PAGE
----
If economics do not offer great reasons to halt immigration, what about culture? Consider Los Angeles. No city has felt the impact of immigration more. Almost four out of every ten new immigrants went to California during the 1980s, and the largest share of these ended up in Southern California. They have transformed the region. In 1970, 4.7 percent of the American population was foreign-born. Today at least 8 percent is. In L.A., the proportion is about one-third.

As every traveler knows who has landed at the airport and set out for Disneyland in a rental car, L.A. on a map is a mosaic of pink, yellow, tan, and blue blobs strung together by a web of freeways. Today, those colored shapes represent not merely civic boundaries, but ethnic enclaves. L.A. is no longer the creamy city of the Beach Boys and endless identical suburbs. The texture is grittier, lumpy even.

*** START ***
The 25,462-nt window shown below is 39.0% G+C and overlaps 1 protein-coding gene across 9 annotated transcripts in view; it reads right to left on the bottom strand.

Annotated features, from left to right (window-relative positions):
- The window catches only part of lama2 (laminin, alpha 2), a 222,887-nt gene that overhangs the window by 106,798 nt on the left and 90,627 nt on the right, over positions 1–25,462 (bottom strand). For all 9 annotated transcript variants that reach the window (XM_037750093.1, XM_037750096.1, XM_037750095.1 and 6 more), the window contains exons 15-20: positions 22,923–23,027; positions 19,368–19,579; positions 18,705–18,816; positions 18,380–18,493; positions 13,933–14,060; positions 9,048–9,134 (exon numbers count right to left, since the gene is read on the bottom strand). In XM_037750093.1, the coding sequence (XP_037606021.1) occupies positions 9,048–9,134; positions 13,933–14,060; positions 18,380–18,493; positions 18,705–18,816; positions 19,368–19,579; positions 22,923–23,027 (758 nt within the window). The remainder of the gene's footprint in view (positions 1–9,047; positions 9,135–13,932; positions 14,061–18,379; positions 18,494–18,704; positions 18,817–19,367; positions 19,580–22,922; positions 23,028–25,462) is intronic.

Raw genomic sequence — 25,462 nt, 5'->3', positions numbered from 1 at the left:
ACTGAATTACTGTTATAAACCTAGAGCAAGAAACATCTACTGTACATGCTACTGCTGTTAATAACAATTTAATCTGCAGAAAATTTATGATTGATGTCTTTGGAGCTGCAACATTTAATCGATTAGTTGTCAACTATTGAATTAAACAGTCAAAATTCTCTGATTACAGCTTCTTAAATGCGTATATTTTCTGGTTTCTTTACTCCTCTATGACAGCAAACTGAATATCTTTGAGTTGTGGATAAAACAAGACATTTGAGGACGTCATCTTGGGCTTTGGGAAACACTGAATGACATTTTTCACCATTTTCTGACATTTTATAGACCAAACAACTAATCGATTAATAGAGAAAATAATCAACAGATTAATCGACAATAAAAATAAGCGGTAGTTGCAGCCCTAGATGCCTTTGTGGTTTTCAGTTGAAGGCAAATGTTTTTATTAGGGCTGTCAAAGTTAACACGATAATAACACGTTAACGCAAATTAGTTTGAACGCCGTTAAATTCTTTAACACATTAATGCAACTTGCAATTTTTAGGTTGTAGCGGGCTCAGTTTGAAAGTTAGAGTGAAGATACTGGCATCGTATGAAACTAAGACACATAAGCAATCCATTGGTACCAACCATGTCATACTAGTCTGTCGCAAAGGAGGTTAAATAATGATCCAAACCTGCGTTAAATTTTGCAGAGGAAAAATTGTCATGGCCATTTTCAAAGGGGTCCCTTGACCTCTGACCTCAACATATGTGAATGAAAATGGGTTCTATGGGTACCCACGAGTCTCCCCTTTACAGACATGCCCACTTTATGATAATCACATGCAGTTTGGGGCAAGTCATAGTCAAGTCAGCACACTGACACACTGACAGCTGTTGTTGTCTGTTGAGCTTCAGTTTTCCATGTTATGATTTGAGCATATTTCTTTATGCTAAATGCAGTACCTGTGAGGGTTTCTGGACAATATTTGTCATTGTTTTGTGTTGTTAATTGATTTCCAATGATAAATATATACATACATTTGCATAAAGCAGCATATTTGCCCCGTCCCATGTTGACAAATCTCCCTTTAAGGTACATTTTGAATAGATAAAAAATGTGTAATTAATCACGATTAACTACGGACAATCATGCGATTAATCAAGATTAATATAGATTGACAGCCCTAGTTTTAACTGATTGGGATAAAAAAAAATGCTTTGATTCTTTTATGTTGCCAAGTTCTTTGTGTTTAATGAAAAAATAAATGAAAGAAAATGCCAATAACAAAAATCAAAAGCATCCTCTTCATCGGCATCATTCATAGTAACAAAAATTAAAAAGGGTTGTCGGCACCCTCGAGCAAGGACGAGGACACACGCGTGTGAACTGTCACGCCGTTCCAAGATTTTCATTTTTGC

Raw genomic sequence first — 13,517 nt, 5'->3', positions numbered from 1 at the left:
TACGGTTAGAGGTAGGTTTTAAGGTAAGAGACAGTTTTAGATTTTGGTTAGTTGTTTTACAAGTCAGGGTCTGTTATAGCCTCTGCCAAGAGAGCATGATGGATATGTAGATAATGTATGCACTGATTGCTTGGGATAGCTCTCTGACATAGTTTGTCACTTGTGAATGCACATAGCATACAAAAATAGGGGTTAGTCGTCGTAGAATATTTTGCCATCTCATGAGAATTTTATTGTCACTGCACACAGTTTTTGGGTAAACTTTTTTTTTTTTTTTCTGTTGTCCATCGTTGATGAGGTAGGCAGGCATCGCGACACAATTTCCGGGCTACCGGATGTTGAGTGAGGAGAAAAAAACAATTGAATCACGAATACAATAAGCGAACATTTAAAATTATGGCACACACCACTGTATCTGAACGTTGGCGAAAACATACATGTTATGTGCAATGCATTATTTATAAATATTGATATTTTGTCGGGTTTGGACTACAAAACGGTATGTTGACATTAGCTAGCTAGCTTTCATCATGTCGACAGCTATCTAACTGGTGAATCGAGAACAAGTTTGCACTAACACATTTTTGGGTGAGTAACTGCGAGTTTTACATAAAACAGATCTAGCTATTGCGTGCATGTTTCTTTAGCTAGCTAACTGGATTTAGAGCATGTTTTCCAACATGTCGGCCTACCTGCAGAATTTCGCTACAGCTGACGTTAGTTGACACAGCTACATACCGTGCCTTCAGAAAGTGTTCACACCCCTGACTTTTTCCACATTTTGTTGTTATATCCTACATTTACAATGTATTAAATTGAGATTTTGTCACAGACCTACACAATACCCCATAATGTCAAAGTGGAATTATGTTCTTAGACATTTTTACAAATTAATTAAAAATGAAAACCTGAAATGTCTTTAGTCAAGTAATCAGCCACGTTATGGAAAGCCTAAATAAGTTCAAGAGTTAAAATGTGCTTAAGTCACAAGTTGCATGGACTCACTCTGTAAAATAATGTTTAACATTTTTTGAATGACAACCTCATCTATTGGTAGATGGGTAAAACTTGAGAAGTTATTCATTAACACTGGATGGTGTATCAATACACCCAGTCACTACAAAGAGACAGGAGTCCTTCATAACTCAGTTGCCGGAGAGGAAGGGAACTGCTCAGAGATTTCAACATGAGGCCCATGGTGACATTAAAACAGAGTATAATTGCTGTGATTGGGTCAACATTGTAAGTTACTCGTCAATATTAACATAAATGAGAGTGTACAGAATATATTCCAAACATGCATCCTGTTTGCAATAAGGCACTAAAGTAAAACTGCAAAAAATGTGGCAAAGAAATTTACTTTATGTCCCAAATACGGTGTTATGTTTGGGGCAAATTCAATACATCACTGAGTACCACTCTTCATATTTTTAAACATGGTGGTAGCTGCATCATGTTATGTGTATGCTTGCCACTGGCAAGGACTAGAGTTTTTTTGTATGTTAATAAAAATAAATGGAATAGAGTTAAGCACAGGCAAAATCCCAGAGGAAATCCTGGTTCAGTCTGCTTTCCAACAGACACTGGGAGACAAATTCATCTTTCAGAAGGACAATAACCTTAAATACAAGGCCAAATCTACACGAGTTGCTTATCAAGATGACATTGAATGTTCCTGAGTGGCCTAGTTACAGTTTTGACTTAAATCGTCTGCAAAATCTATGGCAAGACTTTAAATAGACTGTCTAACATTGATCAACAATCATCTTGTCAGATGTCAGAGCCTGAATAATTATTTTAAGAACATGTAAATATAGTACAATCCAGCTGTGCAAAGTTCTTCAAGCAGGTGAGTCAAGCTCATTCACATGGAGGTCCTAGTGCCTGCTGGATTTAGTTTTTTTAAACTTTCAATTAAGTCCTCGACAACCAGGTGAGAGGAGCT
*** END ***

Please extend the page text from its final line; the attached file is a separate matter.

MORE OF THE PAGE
While working on this article I set out in my rental car one morning from the posh, Anglo city of La Canada, crossing into Latino and African-American northwest Pasadena. Driving east across Lake Avenue, I entered an Armenian zone, then turned south to reenter another Anglo area. I passed through Monterey Park, a majority Asian (mostly Chinese) city, then into solidly Latino neighborhoods in Montebello. Each community I drove through has its own grocery stores (these are not mere corner grocery stores, but ethnic supermarkets), its own newspapers, its own politics.

You have a choice of how to read this polyglot experience. You can cruise the roadways watching the signs change from Chinese to English to Spanish to Hindi and think you are on a toy-sized global holiday, a Disneyland-esque "Small World." Or, you can think of Beirut. Is this, as some charge, a new tribalism? ...

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